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How to Overcome Church Anxiety

Do you ever feel anxious while sitting on a church pew listening to a sermon? Whether you’re new to a church or have been going for years, that anxious feeling isn’t uncommon. You may worry about being judged by others, not fitting in, or simply being around so many people. If you don’t address church anxiety, you may find yourself drifting further away from your church community and even God.

What Is Church Anxiety & Why Does It Exist?

Church anxiety is essentially a type of social anxiety. It usually manifests in feelings of nervousness or dread when faced with the prospect of going to church. Many people experience it when they visit a new church or come back after a long time.

But why?

“…casting all your care upon Him, for He cares for you.”—1 Peter 5:7

Church anxiety can occur simply because a person has a low tolerance for being uncomfortable. It’s not unusual to feel uncomfortable when we are in a place we aren’t familiar with. How well we handle that discomfort is what sets off the anxiety—or doesn’t.

There are many reasons for the anxiety surrounding church:

  • Modern-day believers experience significant amounts of stress.
  • Some people struggle to come into alignment with the Holy Spirit.
  • Nonattendance or isolation can make adjusting to church life difficult.

 

Ultimately, anxiety in all its forms exists because of sin—the sin that affects God’s creation, the sins against us, or the sins we commit.

Anxiety can affect your social interactions in the church. It can prevent you from forming bonds within fellow members or attending at all. Worse, allowing it to consume you can give the enemy a foothold. That’s why it’s so important to acknowledge your own and address it.

7 Ways to Overcome Church Anxiety

Understanding how and why church anxiety occurs is only the first step. It is critical to find ways to overcome it. That way, you can experience more involvement, connect with other believers, and deepen your relationship with God. 

Philippians 4:6 says, “Be anxious for nothing, but in everything by prayer and supplication, with thanksgiving, let your requests be made known to God.” You can heal your anxious mind by applying this directive. However, it helps to have additional tips to overcome your negative feelings.

1 ) Use the Word of God

Anxiety is a negative emotion. It overwhelms us with illogical fear and causes us to see things through a negative lens. The best way to combat that negativity is through the Word of God. As fear starts in the mind, replacing those negative thoughts with God’s empowering guidance flips things around.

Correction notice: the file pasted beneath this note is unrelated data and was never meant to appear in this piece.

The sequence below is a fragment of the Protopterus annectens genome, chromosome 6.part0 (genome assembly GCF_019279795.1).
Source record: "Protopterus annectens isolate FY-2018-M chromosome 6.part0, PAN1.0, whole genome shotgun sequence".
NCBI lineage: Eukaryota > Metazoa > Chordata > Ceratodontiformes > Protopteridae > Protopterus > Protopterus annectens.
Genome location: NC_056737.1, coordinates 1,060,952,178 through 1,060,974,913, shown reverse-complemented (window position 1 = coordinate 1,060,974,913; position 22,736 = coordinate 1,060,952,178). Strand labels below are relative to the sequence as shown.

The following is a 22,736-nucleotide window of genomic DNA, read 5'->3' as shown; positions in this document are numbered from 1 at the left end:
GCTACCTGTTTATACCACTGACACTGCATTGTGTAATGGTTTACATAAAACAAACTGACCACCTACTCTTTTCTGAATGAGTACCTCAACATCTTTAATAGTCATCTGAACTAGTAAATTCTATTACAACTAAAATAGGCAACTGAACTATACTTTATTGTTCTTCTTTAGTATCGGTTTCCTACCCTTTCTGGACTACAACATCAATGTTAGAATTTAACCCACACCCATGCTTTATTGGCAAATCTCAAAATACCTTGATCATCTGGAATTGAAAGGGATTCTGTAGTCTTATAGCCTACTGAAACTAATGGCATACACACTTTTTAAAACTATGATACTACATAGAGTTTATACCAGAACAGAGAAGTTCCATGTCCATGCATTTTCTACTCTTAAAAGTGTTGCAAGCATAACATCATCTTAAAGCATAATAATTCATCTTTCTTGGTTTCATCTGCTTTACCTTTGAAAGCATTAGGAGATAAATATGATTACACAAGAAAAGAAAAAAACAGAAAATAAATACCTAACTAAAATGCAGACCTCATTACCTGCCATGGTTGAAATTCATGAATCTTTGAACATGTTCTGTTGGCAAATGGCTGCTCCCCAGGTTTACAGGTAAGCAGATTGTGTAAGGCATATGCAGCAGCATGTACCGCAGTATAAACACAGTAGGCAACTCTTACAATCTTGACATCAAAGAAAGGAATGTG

“Cast your burden on the Lord, and He shall sustain you; He shall never permit the righteous to be moved.”Psalm 55:22

God’s Word is an apt reminder of our innate potential and that God has formed us into positive human beings. The more we realize God’s plans for us, the less we worry and fear the unknown. Hearing God’s Word reassures us that He will strengthen us when we are weak or walk by our side when we feel alone.

2 ) Identify Triggers

Another way of overcoming church anxiety is by identifying your triggers. A trigger is an event or action that causes a specific response. 

When you are overwhelmed with anxious feelings and thoughts, pause for a moment and reflect on the trigger and its accompanying thinking. Pinpoint what exactly triggers your anxiety and how it makes you feel.

  • Is it the large gathering on a Sunday that makes you anxious to go to church? 
  • Is it when you’re asked to share your biblical insights during a fellowship service that initiates that response?

 

Unless we identify our triggers, anxiety can creep up on us without our knowledge, even when it is in plain sight. It’s just another tool the enemy uses to put distance between us and God.

3 ) Practice Self-Compassion

In today’s world, self-compassion is a struggle for many people. Society often expects perfection. When we deliver anything short of those expectations, it can make us feel like a failure.